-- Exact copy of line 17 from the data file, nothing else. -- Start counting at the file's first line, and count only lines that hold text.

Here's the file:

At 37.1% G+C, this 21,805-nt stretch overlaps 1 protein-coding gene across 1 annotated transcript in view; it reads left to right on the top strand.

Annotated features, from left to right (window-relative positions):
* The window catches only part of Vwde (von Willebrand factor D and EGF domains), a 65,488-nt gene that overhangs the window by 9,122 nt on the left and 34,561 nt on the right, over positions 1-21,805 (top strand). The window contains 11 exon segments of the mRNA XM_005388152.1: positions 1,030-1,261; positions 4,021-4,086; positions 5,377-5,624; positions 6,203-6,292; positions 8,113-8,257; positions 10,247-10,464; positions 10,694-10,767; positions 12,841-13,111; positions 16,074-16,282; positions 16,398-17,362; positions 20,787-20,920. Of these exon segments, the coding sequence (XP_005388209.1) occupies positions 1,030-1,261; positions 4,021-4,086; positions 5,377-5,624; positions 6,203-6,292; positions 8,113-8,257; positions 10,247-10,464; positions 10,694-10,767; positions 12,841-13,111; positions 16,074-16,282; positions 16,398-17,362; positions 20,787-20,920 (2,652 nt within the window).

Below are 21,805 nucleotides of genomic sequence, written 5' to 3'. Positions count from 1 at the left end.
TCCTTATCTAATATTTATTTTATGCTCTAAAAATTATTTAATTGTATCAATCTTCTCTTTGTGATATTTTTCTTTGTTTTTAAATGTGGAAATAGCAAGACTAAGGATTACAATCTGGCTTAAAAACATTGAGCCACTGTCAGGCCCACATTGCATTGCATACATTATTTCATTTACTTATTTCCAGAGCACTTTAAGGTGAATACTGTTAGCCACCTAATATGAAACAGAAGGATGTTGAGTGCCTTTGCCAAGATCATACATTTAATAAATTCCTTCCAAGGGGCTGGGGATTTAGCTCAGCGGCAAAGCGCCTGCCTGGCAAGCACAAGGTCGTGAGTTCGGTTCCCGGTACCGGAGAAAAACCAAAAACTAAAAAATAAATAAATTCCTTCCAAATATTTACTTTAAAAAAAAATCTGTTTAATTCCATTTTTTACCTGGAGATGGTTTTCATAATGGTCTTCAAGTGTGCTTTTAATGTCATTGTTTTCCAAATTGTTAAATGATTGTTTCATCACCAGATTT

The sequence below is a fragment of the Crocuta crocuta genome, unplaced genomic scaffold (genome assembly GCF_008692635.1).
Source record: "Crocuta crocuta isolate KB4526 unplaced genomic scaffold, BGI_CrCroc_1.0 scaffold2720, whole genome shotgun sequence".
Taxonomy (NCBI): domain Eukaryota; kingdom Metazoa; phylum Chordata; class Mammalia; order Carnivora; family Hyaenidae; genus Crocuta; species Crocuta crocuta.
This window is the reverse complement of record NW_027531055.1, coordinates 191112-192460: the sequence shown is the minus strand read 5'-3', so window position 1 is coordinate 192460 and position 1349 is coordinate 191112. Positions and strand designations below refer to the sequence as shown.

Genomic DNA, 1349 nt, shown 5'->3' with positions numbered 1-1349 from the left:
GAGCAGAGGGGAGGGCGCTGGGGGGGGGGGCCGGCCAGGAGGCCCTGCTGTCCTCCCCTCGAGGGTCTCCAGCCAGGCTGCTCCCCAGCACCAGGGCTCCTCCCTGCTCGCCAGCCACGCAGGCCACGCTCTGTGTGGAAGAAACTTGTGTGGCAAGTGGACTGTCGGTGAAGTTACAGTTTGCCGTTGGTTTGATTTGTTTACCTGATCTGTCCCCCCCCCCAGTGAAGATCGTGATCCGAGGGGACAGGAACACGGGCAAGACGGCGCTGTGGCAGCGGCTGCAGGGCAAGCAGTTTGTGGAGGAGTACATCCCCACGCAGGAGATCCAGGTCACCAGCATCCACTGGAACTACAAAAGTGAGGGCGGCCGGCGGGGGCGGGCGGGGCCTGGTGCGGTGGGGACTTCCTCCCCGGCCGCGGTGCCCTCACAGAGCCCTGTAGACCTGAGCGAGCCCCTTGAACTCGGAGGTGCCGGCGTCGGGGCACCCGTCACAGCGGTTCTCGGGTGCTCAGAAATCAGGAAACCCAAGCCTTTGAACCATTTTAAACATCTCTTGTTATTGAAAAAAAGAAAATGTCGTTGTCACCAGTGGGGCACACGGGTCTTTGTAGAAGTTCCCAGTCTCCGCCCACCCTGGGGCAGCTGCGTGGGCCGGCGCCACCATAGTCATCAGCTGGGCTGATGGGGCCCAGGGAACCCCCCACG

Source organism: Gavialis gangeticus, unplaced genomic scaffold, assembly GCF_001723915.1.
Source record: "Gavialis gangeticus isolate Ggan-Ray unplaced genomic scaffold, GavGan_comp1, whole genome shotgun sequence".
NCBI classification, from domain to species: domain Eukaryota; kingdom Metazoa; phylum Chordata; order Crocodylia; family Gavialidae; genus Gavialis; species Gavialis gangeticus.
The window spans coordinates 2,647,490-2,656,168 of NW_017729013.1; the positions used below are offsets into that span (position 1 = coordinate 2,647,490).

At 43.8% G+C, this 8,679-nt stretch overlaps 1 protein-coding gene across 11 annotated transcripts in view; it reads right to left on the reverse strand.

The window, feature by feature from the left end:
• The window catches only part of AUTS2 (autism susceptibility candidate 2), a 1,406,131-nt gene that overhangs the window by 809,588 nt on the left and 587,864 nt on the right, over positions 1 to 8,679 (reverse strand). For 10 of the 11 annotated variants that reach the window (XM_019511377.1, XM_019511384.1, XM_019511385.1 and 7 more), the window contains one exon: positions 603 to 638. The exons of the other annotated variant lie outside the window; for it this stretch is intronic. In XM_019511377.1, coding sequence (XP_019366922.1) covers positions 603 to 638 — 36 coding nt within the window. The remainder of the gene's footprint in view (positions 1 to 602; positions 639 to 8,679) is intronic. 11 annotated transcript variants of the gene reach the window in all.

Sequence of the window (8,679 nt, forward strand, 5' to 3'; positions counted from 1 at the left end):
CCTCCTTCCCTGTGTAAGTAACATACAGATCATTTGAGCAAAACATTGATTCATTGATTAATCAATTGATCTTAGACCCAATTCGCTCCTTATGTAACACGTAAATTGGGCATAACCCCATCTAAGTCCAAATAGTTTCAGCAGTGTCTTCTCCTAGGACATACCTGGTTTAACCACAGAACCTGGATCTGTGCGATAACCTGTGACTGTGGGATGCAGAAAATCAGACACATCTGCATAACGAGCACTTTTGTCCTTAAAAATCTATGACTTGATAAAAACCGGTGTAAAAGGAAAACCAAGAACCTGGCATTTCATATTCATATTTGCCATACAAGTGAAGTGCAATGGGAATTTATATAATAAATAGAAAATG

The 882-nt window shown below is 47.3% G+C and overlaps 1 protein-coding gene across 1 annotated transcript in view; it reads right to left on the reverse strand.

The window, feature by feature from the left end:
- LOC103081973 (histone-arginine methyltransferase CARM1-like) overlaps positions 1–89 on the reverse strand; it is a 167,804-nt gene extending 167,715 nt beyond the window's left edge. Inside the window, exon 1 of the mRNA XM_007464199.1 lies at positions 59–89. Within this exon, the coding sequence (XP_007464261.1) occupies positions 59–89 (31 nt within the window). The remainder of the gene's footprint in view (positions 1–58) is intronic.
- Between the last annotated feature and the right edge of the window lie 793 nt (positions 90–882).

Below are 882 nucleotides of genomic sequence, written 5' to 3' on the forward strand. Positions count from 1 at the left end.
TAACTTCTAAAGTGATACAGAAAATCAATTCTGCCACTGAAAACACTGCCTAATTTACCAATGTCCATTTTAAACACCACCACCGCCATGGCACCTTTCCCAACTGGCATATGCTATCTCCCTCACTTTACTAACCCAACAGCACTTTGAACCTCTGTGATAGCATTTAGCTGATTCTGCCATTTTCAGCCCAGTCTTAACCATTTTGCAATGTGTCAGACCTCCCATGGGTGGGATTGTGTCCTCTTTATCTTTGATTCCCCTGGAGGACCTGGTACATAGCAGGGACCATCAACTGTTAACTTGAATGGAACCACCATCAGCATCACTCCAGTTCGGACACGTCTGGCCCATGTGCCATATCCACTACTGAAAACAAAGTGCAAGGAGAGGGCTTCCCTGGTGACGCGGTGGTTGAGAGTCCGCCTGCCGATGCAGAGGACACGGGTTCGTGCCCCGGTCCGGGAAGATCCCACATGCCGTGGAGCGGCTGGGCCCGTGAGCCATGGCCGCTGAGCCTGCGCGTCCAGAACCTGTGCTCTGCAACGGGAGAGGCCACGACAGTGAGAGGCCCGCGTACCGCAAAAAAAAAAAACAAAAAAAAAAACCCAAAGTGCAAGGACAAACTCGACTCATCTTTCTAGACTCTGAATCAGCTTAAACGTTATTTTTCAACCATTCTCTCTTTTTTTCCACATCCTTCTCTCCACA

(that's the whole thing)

The window, feature by feature from the left end: